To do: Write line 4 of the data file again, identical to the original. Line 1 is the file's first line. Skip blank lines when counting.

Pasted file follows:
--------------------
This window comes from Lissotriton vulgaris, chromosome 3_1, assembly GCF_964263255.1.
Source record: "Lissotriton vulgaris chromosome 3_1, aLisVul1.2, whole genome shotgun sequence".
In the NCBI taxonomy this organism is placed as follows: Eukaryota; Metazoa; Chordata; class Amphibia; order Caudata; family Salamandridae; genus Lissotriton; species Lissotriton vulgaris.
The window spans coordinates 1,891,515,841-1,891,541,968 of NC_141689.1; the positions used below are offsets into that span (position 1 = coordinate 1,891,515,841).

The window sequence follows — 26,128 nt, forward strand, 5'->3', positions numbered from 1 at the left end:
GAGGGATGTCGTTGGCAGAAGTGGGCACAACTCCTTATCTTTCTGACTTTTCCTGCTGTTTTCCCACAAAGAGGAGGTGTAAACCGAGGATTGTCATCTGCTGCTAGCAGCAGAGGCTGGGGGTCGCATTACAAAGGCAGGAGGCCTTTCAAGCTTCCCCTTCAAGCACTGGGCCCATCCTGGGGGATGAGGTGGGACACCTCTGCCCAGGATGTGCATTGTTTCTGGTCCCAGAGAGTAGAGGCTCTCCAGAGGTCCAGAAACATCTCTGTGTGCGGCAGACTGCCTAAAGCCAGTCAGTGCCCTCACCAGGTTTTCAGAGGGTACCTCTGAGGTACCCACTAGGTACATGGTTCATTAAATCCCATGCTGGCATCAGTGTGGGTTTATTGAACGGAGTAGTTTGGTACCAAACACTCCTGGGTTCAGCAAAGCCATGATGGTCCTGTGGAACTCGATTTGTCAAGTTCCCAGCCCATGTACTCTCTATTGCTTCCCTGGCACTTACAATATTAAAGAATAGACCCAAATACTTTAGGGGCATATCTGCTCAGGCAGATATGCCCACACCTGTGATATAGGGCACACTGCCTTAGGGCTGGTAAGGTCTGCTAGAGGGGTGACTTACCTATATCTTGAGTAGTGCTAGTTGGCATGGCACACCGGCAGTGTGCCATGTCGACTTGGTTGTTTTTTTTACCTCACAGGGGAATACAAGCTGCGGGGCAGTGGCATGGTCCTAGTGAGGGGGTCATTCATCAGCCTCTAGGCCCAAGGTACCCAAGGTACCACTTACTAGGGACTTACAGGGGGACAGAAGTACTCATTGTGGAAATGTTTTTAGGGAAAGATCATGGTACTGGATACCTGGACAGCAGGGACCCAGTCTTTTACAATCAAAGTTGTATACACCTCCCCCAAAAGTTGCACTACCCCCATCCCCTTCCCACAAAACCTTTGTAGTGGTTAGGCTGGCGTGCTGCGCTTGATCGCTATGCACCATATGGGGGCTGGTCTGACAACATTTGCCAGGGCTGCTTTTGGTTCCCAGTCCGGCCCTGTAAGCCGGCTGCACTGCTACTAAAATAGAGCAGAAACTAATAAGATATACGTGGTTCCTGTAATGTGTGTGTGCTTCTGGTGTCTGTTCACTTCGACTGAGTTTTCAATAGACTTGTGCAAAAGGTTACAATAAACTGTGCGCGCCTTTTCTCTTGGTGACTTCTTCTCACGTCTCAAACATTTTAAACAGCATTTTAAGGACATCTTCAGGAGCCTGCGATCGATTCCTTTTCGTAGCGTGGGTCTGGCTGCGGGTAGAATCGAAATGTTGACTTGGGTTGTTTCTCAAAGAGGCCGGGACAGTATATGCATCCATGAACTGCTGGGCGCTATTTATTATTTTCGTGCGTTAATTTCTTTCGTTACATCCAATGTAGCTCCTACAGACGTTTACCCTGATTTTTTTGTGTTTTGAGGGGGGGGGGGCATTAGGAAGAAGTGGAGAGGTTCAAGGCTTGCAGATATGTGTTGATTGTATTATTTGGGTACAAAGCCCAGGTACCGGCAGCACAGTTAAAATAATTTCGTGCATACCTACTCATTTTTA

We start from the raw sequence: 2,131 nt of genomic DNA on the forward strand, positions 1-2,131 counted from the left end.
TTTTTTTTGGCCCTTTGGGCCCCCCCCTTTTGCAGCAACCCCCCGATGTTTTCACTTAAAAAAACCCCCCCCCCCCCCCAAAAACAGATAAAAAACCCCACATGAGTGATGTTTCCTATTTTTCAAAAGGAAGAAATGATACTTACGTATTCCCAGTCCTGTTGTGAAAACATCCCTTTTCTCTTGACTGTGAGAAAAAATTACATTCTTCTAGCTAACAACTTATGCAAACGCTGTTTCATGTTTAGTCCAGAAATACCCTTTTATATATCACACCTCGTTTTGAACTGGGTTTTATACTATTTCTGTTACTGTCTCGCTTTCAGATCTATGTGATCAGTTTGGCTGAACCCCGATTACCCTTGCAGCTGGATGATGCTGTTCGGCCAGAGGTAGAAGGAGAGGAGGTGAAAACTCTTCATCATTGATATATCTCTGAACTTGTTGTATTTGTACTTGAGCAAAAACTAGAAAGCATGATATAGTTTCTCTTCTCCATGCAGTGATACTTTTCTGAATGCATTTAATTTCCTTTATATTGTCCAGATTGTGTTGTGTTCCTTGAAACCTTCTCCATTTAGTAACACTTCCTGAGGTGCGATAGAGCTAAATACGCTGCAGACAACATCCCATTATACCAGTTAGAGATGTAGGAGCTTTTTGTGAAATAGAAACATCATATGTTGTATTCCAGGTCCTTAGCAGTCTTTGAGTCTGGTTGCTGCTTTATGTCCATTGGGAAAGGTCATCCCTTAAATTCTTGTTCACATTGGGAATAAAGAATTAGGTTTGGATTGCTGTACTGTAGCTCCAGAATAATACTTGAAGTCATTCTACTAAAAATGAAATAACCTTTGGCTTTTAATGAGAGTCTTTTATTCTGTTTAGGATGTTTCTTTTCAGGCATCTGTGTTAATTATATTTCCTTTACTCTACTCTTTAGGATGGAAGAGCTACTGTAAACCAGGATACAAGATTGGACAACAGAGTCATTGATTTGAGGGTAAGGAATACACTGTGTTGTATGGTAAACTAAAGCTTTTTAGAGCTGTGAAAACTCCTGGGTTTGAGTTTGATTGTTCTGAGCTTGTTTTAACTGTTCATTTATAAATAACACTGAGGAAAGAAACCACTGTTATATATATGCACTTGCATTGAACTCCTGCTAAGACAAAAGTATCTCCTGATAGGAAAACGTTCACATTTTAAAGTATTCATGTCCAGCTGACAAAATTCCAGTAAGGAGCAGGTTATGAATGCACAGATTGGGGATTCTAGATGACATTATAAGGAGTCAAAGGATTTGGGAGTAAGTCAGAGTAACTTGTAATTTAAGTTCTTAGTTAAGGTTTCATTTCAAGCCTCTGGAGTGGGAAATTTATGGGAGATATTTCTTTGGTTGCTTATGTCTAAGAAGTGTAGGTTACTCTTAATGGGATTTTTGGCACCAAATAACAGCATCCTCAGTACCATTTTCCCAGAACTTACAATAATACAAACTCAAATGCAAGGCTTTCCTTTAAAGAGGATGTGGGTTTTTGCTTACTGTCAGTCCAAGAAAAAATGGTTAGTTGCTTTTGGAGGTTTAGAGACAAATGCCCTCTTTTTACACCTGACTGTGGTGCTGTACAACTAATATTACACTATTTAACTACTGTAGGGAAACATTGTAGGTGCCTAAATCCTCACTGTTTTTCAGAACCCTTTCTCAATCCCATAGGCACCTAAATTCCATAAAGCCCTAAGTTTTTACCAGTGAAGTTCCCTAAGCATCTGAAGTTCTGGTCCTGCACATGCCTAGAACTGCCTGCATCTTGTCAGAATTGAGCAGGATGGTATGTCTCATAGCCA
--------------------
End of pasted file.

The window spans coordinates 1,891,515,841-1,891,541,968 of NC_141689.1; the positions used below are offsets into that span (position 1 = coordinate 1,891,515,841).